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Tamara Saulwick, Pindrop Tamara Saulwick, Pindrop
photo Ponch Hawkes
PIN DROP CAME TO PERFORMANCE SPACE DRESSED IN ACCOLADES AND AWARDS, MOST NOTABLY MELBOURNE’S 2010 GREEN ROOM AWARD FOR OUTSTANDING PRODUCTION. IT IS MINIMALIST, IMMERSIVE THEATRE, THE STAGE QUITE BARE AND PERFORMER SAULWICK OFTEN STATIONARY AT A SMALL TABLE AS PETER KNIGHT’S EXTRAORDINARY SOUND DESIGN CARRIES THE PERFORMANCE.

Built around a series of audio interviews, Pin Drop is an exploration of fear. The real life stories it draws on range from accounts of violence through to false alarms. This sort of material has potential for suspension of belief or at the least banality because we have been here so often before—in this darkened alley or empty house—but Saulwick’s crafting is so refined that we remain on a knife edge for the entire show. Everyday objects on a small table—scissors, cable ties, sticky tape—conjure a domestic, suburban context. A place of neurosis perhaps, but equally one of terror, and most significantly a place where neurosis and terror are not mutually exclusive. Saulwick’s masterstroke is to use as few pointers as possible so the space we inhabit most of all is our own imagination. The objects and anecdotes are triggers and mnemonics into our deepest fears and worst stories. Saulwick’s movements are restrained, yet her presence is riveting. She is everywoman, at once participant and narrator. Her gestures and facial expressions are mostly preoccupied with the enigmatic interior.

Knight’s production is more visceral and engaged than mere soundtrack. Footsteps echo around the room. Saulwick speaks, yet you aren’t always sure where the live text ends and the pre-recorded begins. A sequence using the objects becomes high drama as ordinary noises treated with feedback become signifiers of doom. Silence is one of the most powerful sounds of all. Where you hear the pin drop.

Bluebottle’s set and lighting are just as intimate, as well as adept in the use of absence. When the performer is highlighted, you seek as much meaning in the blackness around her, as you do in her face. The lights are frequently so dim that you strain to see in the dark. What was that? My mind playing tricks on itself? Or is it just my imagination? Yes, it’s theatre, at its best a psychic state where fantasy and reality are one and the same.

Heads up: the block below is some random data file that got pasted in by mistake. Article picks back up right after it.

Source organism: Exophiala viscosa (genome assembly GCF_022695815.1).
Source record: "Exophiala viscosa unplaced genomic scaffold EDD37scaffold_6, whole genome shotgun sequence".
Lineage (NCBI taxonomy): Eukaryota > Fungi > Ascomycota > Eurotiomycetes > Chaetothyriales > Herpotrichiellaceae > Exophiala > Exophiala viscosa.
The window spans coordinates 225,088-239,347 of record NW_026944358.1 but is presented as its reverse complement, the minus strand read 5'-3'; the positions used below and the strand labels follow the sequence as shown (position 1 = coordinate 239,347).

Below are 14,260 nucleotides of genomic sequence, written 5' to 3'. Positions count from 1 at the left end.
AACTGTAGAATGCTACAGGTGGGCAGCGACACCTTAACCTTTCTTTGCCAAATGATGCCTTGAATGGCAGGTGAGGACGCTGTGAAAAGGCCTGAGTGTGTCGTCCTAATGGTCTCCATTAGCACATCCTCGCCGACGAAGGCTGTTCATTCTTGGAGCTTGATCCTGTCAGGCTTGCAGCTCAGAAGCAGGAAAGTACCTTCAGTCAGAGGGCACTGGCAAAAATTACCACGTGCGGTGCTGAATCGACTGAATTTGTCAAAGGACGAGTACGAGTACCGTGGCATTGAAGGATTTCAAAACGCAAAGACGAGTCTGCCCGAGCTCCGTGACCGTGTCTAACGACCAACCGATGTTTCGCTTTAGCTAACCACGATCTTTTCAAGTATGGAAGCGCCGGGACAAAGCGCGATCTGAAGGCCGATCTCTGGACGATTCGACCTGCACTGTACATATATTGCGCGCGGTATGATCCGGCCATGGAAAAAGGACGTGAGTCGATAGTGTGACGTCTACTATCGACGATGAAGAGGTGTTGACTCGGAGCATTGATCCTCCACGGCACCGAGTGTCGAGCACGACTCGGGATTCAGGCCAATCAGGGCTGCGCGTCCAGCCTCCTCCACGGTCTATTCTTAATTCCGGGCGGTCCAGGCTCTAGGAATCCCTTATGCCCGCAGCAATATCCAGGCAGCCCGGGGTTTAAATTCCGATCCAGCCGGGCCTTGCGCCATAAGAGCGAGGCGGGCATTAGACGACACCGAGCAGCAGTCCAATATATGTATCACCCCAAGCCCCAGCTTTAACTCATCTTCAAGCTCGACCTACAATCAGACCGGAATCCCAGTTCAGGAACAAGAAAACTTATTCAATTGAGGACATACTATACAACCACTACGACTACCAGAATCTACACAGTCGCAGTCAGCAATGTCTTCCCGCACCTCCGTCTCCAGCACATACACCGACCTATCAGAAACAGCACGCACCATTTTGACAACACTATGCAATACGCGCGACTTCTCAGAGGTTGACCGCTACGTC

In a climate that favours research over production, it is immensely gratifying to see such finely honed work. Time can wear things out, but Pin Drop’s two years of outings has surely worked in its favour. In some ways programming RRAMP, featuring Lisa O’Neill, Peter Nelson and Christine Johnston centrestage, was an unusual, if not risky, juxtaposition. Yet it paid off, even if Performance Space’s description of the Show On season as “contemporary performance that focuses on audience participation and the intersection of art, life and popular culture” lacks concision. Pin Drop and RRAMP (incidentally neither participatory) were like two houses in the same street, with very different tenants and design.

Lisa O’Neill, Christine Johnston, Peter Nelson, RRAMP Lisa O’Neill, Christine Johnston, Peter Nelson, RRAMP
photo Sean Young
The darkness of Johnston’s persona is more about the loneliness of the outsider, the strangeness and wonder of life itself. Her suburban childhood, as with previous shows Decent Spinster and Fluff, is her font. In Rramp: The Collector, the Archivist and the Electrocrat she collaborates with long-time associates O’Neill and Nelson, each playing those characters in an “electronica dance metal rock set.” Animator Ahmarnya Price refreshes the team. Her projected illustrations of life in a chook run are dynamic, engaging and central to the work.

Johnston’s observations of her childhood chickens become epic: her first lessons in life, death, friendship and society. The collection of these stories is the show’s narrative thread, echoed visually by a series of jars used as repositories for all sorts of things, from memories to bones. A standout for me was the song—also wittily illustrated by Price—about receipts in files in boxes in the bedroom. It’s Johnston at her crazy, astute best, magnifying the everyday. She is a fine lyricist, as well as singer, with a unique vision.

Selena Cochrane’s elegant, quirky costumes meet the standard, which has a grandeur even while being utterly personal and idiosyncratic. There is the usual deadpan delivery, and Johnston’s Collector is Spinster enough for me to wonder why the line between the two has not been alluded to more. O’Neill is less of a stooge and Nelson’s musical skills more evident. Johnston’s extraordinary vocal abilities with birdcalls and singing the visual weren’t fully called upon in this production. Perhaps they will be as the work continues to be performed. Rramp could mature into one of Christine Johnston’s best performances yet.


Lisa O’Neill, Christine Johnston and Peter Nelson have recently titled their collaborative team RRAMP House.

Performance Space, Mobile States & Performing Lines: Pin Drop, creator, performer Tamara Saulwick, design & production Bluebottle (Ben Cobham & Frog Peck), movement Michelle Heaven, composition, sound design & operation Peter Knight, costume design Harriet Oxley; Lisa O’Neill & collaborators, RRAMP—the Collector, the Archivist & the Electrocrat, Christine Johnston, Lisa O’Neill and Peter Nelson, animations Ahmarnya Price, Performance Space, Carriageworks, Sydney, Aug 1-4

RealTime issue #111 Oct-Nov 2012 pg. 40

© Fiona McGregor; for permission to reproduce apply to realtime@realtimearts.net

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